Though I was not in the happiest of places physically, I was in such an awesome spot. I learned so much from that experience. I'm the type of person that never takes a situation for granted. I want to learn from any given opportunity and take in as much as I can from those that have been there before. And I did, and in fortunate to have gone through that with those wonderful people who I love dearly. 

It's amazing the amount of support that I've experienced within the endurance community. When I've been down, the wonderful friends and family members have helped give me the power to overcome. They've lifted me up when I needed it. I'm so thankful for everyone in my life for helping me become the best version of me possible. 

Monday, April 6, 2015

Being Able to Endure

First off, I'm not sure where this post is going or how I'm going to formulate my thoughts into words as my brain is full of ideas and ramblings, but one thing is for sure... This topic has been at the forefront of my mind for some time now. So I'll just dive in.....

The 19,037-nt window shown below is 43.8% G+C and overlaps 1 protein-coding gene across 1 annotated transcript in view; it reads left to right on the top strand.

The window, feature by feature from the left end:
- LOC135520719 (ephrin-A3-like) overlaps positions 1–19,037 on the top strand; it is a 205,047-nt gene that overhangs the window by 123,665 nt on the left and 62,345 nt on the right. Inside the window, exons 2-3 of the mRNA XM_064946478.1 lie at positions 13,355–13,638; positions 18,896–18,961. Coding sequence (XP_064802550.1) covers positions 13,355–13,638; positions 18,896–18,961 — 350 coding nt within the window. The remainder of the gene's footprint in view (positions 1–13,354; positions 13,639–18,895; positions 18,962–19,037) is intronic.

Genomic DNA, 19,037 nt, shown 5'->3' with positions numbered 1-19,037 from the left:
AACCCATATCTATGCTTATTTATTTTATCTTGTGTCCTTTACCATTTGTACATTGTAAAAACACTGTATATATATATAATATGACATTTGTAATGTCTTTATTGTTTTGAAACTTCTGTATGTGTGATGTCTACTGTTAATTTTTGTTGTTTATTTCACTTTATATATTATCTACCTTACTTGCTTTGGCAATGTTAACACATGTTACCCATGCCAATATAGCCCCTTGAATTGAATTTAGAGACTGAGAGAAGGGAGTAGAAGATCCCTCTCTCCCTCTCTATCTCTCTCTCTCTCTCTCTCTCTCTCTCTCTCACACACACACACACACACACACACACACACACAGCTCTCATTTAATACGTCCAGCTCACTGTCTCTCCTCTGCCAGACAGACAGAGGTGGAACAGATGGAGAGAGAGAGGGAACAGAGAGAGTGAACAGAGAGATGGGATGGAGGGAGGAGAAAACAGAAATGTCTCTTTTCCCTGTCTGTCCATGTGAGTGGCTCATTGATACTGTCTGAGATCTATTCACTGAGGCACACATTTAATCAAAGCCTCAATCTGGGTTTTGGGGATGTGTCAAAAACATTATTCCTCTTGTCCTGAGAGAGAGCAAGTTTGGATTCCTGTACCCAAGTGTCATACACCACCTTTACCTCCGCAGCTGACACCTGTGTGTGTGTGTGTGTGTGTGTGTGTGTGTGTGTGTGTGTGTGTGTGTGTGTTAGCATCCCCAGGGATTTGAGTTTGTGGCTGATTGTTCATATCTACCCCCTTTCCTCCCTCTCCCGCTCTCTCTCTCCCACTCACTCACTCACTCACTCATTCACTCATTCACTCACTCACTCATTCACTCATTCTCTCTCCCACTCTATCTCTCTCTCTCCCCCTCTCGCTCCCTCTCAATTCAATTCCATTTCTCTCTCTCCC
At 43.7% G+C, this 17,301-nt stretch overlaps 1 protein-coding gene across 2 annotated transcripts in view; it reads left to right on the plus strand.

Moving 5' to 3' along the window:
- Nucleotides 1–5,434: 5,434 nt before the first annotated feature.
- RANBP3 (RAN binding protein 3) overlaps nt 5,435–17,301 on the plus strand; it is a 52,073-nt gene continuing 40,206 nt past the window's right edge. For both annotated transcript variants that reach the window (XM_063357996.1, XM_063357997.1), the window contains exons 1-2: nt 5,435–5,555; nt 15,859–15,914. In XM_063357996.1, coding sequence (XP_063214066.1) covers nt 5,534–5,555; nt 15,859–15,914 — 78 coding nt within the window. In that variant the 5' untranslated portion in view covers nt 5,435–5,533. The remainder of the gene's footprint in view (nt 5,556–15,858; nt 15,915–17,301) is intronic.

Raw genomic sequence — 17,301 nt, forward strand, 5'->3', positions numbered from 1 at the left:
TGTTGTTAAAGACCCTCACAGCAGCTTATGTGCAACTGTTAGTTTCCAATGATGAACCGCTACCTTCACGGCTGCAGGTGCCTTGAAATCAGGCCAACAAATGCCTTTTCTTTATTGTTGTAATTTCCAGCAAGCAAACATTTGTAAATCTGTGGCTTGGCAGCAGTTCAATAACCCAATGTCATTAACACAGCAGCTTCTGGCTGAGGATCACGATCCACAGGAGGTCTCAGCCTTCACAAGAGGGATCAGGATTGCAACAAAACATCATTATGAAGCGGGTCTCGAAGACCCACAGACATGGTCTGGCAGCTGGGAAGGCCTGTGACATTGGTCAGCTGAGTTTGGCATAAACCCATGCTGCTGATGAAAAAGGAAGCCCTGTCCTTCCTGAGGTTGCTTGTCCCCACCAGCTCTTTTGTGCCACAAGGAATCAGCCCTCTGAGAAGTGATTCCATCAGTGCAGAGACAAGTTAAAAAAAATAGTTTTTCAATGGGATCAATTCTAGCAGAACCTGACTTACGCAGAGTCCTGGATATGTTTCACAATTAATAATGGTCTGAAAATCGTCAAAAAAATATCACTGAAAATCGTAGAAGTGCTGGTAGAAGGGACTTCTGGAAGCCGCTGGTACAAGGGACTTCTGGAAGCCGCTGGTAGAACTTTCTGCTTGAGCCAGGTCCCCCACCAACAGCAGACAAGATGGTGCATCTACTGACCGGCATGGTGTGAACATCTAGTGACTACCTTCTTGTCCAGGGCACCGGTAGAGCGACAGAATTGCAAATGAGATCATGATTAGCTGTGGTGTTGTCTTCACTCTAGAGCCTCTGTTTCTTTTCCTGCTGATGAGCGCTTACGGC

Being a stay at home dad was one of the hardest things I've ever done. The daily chores and never ending list of things to do wore on me. When my son was at school, I had my daughter with me. Laundry would be done and dishes would hopefully be put away. We would take trips to the park and read books and hopefully I'd get a 10 minute break with my daughter on my lap. Then their mom would come home and the kids would be ready for dinner and she would need a break from working all day. So I would make dinner and feed the family which would often be going out for pizza or something easy like pasta. Basically constantly on the clock with little to no appreciation from anyone. 

So I craved a break from the chaos. I'd offer for their mom to take them to Disneyland without me so I'd have a break from everyone. Right when the kids were out of the house, I'd immediately miss the chaos and almost need them back. It was truly strange because here I was wishing I was in a quiet room with no one around feeling like quiet and low key was what I needed. I was wrong. And I didn't know at the time that's what was going to be my life on a daily basis in the near future.